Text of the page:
Thickening the Melody s no le

In order to create a fuller sound, you could play the right hand of Mano Libre in thirds, as shown
below. The melody note stays on top:
Fig 4.6 Thickening the melody with thirds
3. Try some left-hand variations The left-hand accompaniment can also be thickened and embellished (see
Other Latin Styles
Exploring Latin Piano
Thickening the Melody
below). Practise the pattern shown in Fig 4.10 and adapt it for the other chords of the tune so you can use
it throughout if you wish.
4. Apply thickening techniques to other tunes Find a tune you know well and can play as a single-line
melody, with a bass line in the left hand. Now add some thirds and/or sixths under the melody note to give
a fuller right-hand sound. Always check the chord symbols to make sure your chosen notes fit the harmony
of the tune.
Tango accompaniment patterns
The lack of drums or percussion in a typical tango band, or orquesta típica, has led to a tradition
of tango musicians creating percussive effects on the body of their instruments, or simply by
incorporating an exaggerated attack in their playing of selected notes. This is particularly true of
the piano, whose accompaniment patterns often include very strong accents on the fourth beat:
Fig 4.8 Typical piano accompaniment for tango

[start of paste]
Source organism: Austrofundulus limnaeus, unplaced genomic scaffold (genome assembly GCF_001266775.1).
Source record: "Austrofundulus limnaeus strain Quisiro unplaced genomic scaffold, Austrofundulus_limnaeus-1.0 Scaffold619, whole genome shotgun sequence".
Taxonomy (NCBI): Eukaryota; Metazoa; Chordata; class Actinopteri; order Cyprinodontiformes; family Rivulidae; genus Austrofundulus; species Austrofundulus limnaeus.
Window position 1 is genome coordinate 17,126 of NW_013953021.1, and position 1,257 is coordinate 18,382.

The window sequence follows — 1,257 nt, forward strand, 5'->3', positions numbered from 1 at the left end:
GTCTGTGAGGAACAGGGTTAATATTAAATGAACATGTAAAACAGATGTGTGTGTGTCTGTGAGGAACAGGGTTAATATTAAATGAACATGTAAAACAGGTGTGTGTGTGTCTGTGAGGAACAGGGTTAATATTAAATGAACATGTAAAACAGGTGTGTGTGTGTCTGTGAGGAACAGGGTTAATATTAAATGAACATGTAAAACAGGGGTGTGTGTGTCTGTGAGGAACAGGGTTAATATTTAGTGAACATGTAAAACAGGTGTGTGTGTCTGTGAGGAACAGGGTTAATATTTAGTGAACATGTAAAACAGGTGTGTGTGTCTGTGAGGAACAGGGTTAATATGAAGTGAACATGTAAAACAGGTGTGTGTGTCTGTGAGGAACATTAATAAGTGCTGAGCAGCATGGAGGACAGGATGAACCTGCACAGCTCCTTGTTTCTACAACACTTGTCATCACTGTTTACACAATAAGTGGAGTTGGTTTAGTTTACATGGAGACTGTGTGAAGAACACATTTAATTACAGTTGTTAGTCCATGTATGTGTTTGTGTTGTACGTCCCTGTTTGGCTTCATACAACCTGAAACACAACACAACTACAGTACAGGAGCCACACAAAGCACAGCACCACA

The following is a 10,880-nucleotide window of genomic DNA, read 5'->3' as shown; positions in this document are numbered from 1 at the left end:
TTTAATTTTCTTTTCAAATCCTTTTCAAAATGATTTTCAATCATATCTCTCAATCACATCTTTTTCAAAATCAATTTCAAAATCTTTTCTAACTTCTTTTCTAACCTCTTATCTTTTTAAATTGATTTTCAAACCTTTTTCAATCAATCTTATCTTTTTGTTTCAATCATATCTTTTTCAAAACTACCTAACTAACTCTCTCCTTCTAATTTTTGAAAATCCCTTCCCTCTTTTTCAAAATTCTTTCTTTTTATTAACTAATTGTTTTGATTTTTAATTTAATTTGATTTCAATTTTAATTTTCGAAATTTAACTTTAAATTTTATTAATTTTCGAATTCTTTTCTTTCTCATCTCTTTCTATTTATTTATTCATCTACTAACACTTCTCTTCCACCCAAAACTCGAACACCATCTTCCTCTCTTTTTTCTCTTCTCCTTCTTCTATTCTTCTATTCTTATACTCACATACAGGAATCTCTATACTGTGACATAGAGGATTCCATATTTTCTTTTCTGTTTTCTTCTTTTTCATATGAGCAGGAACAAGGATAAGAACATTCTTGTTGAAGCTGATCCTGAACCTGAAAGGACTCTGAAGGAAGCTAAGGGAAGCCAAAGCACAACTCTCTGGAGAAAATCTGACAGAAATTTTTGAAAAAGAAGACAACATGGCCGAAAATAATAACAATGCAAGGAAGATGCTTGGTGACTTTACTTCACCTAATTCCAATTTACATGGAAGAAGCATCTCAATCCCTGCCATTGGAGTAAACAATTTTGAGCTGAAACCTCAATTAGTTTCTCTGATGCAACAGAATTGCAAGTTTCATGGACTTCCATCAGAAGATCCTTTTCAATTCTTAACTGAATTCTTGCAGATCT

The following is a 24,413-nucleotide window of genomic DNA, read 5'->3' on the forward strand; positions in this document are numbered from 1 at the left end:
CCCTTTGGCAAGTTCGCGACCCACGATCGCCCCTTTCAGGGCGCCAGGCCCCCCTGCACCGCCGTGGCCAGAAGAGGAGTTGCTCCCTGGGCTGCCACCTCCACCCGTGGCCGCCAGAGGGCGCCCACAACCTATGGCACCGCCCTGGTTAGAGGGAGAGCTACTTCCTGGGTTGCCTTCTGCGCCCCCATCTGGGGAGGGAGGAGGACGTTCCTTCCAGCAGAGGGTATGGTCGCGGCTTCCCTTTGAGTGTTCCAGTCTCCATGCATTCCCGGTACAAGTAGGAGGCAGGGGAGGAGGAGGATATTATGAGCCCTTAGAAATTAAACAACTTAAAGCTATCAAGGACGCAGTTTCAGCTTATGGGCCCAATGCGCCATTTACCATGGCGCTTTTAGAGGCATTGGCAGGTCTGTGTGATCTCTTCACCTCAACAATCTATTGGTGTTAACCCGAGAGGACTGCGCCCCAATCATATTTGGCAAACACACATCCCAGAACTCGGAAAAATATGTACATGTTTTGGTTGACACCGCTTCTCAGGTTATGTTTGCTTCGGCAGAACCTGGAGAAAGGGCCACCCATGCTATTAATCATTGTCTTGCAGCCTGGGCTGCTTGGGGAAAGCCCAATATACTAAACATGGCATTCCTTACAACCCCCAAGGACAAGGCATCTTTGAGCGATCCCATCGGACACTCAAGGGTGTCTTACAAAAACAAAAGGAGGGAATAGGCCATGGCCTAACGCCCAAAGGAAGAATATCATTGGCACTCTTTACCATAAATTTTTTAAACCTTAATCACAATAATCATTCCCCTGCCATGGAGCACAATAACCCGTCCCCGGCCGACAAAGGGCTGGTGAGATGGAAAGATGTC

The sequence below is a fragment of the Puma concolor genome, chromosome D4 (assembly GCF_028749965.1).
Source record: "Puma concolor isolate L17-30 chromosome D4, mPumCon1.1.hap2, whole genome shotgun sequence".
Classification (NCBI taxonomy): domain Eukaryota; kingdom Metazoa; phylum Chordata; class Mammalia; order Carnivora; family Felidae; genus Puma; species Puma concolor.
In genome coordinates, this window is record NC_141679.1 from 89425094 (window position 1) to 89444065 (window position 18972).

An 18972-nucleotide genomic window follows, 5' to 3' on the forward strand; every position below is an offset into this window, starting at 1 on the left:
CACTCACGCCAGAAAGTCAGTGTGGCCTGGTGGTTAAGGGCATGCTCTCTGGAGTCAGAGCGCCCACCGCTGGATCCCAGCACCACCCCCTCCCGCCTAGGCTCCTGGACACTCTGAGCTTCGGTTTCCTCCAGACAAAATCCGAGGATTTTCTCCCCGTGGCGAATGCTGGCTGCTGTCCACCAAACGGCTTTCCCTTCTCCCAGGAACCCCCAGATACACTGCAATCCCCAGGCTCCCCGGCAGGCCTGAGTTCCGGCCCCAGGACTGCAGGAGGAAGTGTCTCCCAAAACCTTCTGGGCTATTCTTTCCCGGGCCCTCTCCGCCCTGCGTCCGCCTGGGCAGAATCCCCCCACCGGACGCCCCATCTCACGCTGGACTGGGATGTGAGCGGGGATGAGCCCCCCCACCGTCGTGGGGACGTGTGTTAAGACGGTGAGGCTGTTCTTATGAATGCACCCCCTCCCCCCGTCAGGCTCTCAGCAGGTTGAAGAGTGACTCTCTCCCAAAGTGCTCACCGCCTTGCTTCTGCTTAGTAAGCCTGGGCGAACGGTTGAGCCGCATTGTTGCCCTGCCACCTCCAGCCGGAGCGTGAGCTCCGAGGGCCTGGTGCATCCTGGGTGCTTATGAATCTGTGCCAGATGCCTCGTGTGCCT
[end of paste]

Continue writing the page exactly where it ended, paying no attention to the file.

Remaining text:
For section ‘B’ sixths are a better option, but the melody must be played an octave higher. Again,
always keep the melody note as the top note:
Fig 4.7 Thickening the melody with sixths
Play the above left-hand accompaniment with an exaggerated accent on the fourth beat, as shown.
Sometimes a glissando is included between the low bass note (usually the 5th of the chord) and the
Root, giving an even more percussive effect in imitation of a ‘ruff’ on snare drum, as shown by the
chromatic grace notes in the following example:
Fig 4.9 Variation with grace notes
The grace notes should be played before the beat, so that the D and G in bars 2 and 4 above
remain on the first beat of the bar.
Fig 4.8 represents an easy way to play a tango in the left hand. The pattern can be adapted to
give a fuller sound by using wider leaps and thicker chord voicings, eg:
Fig 4.10 More advanced variation
If you find it hard to play the double notes, that’s maybe because you haven’t been practising your
scales in double thirds (or sixths) recently! See EJP Vol. 1, p. 208 (thirds) and p. 41 (sixths). Check
the fingering carefully.
Further examples of these melody-thickening techniques are given in IBP, p. 91 (See See Rider),
p. 46 (Syncopated Boogie), and in EJP Vol. 1, p. 61 (Mannenberg).
It’s also common to find a strong accent on the ‘four and’, as in bars 1 and 3 of the following
Fig 4.11 Left-hand chords with accent on ‘four and’
Assignments Mano Libre
1. Learn the single-note melody Practise the hands separately and together, exactly as written, and try
playing along with the CD. Before attempting the remaining assignments, master the coordination and
fingering, and memorize the bass line.
2. Thicken and/or embellish the melody Apply the thirds and sixths treatment to the right hand as shown
above. Note how Fig 4.6 combines thirds with embellishments at times – this is optional.
The next piece Tim’s Tango (overleaf) is a simple example of the genre, which includes the lefthand patterns from Figs 4.8 and 4.11 above.